Episode 73: Interview with the Vampire: The Vampire Chronicles (1994)

Listen with your vampire ears as the Bit Players talk about the puffy-shirted, rouge-coated 1994 film Interview with the Vampire on this week’s podcast. The Anne Rice adaptation starring Tom Cruise and Brad Pitt is all pomp and circumstance, leaning heavily into grandiosity and stage-worthy theatrics and presents a classy, cultured view of vampire lore with Pitt and Cruise playing opposing sides of the coin with Cruise’s Lestat relishing in his nightly delights and Pitt’s Louis brooding and crying all over the film’s rather protracted runtime. The guys talk how the film constantly feels at odds because of its unrelenting focus on Louis, a bonafide bummer of a creature, when all we want is Lestat Lestat Lestat. They break down how Pitt learned the hard way that you can’t share a screen with Blonde Tom Cruise and come out looking adept at your job.

Interview with the Vampire: The Vampire Chronicles (1994)
Director
Neil Jordan
Stars
Brad Pitt, Tom Cruise, Antonio Banderas, Kirsten Dunst, Christian Slater

Selected By
Brian

4.0

Aired Monday, October 17, 2016

Listen with your vampire ears as the Bit Players talk about the puffy-shirted, rouge-coated 1994 film Interview with the Vampire on this week's podcast. The Anne Rice adaptation starring Tom Cruise and Brad Pitt is all pomp and circumstance, leaning heavily into grandiosity and stage-worthy theatrics and presents a classy, cultured view of vampire lore with Pitt and Cruise playing opposing sides of the coin with Cruise's Lestat relishing in his nightly delights and Pitt's Louis brooding and crying all over the film's rather protracted runtime. The guys talk how the film constantly feels at odds because of its unrelenting focus on Louis, a bonafide bummer of a creature, when all we want is Lestat Lestat Lestat. They break down how Pitt learned the hard way that you can't share a screen with Blonde Tom Cruise and come out looking adept at your job.

First Watch: Midnight Special

The comparisons that have been made of Jeff Nichols’s new Midnight Special to Steven Spielberg’s Close Encounters of the Third Kind are many, and they’re also true. But as we quickly learn during an interrogation scene, “this is something different.” The movie begins as a high-octane thriller, fueling the getaway car of a kidnapping in progress. Naturally, these are no ordinary kidnappers (Michael Shannon and Joel Edgerton) – they’re tinged with morality. Their motives are not financial, but spiritual, calling to the higher power of their precious cargo, a young boy named Alton Meyer (Jaeden Liberher). Alton, who is more a passenger than a victim, has a growing mystique, for which members of different factions are willing to take lives and risk their own.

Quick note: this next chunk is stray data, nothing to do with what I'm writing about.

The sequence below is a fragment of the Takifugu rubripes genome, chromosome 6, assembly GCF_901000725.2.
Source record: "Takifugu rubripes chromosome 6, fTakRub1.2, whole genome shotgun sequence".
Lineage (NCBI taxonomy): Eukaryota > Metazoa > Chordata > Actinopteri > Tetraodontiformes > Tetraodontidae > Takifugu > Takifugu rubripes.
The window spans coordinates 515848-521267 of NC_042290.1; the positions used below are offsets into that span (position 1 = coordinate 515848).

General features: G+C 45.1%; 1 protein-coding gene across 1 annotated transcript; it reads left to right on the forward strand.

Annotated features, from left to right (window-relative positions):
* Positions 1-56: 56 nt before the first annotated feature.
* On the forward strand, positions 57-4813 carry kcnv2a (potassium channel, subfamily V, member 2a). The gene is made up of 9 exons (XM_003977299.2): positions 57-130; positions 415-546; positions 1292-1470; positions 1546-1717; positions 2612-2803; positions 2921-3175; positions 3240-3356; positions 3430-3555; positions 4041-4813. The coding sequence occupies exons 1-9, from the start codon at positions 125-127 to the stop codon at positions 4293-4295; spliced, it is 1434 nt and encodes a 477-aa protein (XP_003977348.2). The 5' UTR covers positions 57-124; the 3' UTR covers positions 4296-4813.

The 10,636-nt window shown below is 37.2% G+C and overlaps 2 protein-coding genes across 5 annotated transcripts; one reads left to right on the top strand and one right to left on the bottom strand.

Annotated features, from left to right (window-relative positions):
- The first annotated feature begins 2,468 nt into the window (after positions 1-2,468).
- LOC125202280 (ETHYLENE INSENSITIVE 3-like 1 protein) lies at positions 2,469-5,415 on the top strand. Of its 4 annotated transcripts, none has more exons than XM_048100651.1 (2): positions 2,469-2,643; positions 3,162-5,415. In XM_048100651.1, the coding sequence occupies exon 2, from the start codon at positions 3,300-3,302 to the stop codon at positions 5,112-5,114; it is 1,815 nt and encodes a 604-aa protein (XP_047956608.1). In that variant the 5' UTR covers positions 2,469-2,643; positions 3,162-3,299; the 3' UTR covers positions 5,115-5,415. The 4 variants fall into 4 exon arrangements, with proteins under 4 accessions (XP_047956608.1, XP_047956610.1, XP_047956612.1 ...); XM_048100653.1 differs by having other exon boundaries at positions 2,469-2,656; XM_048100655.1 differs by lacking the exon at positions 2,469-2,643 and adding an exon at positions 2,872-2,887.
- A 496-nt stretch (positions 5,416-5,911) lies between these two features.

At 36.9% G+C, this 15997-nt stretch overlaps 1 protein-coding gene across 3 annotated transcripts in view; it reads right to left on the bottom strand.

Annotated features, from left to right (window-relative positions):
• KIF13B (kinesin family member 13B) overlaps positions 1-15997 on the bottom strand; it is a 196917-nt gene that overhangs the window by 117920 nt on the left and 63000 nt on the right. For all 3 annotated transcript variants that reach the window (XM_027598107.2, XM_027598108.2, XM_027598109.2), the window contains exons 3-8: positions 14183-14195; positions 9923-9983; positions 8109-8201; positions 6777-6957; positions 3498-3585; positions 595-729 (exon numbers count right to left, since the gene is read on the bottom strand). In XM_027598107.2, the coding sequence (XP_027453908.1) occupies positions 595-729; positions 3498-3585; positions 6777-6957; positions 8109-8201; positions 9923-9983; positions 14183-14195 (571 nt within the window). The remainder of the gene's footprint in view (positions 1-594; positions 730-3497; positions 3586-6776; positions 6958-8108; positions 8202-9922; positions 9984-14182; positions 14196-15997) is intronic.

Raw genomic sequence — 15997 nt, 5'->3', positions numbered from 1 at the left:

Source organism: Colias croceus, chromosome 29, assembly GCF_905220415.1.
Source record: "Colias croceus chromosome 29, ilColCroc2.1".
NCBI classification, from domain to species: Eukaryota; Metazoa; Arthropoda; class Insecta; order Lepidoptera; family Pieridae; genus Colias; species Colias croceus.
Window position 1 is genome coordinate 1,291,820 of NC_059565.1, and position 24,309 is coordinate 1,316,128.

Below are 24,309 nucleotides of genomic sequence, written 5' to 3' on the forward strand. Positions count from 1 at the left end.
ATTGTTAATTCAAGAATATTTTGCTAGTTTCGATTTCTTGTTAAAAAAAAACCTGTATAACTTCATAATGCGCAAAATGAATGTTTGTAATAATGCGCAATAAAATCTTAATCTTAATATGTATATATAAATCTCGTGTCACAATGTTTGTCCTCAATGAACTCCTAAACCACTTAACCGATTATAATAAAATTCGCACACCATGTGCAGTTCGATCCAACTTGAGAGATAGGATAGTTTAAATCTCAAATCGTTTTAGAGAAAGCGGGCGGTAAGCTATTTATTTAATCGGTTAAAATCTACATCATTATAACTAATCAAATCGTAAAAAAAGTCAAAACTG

The comparisons that have been made of Jeff Nichols’s new Midnight Special to Steven Spielberg’s Close Encounters of the Third Kind are many, and they’re also true. But as we quickly learn during an interrogation scene, “this is something different.” The movie begins as a high-octane thriller, fueling the getaway car of a kidnapping in progress. Naturally, these are no ordinary kidnappers (Michael Shannon and Joel Edgerton) – they’re tinged with morality. Their motives are not financial, but spiritual, calling to the higher power of their precious cargo, a young boy named Alton Meyer (Jaeden Liberher). Alton, who is more a passenger than a victim, has a growing mystique, for which members of different factions are willing to take lives and risk their own.

The pace softens as the movie progresses, and so do its characters. Rather than abandoning his boy for a vision, like Roy Neary from Close Encounters, Shannon (also named Roy) uses Alton to complete his. But it’s Edgerton, in his best performance to date, who displays more paternal instincts. Edgerton cares for the ailing child in times of need, while Shannon drives him to realize his prophecy. The movie adopts pieces of different genres, but Alton’s role at the center of the story is a constant. He brings the other characters together – uniting families, zealots, and government agencies. NSA Agent Sevier (Adam Driver) arrives as that government representative in the race to recapture the young boy. Driver is tasked with solving the film’s most complex problems, but Alton’s reach is so great that even the smartest man in the room is tempted by his secrets.

One of Nichols’s strengths as a writer and director is that he allows the audience to complete the film. He is willing to omit an action sequence or a line of clichéd dialogue to produce a greater effect. Though some audiences may find that Nichols has gone too far, leaving out too much, mostly in his narrative. One may feel that he has kidnapped us and taken us for a ride, with no clear destination. During their ride, Alton is seen reading comics in the backseat with only a flashlight to guide the way. This is quickly denounced by his father, suggesting that Alton “needs to know what’s real.” Nichols is interested in what is real, but only as it applies to human emotion and connection. And sometimes we must look to beings from other worlds to learn about those connections – to embrace a sense of euphoria, rather than search for an explanation.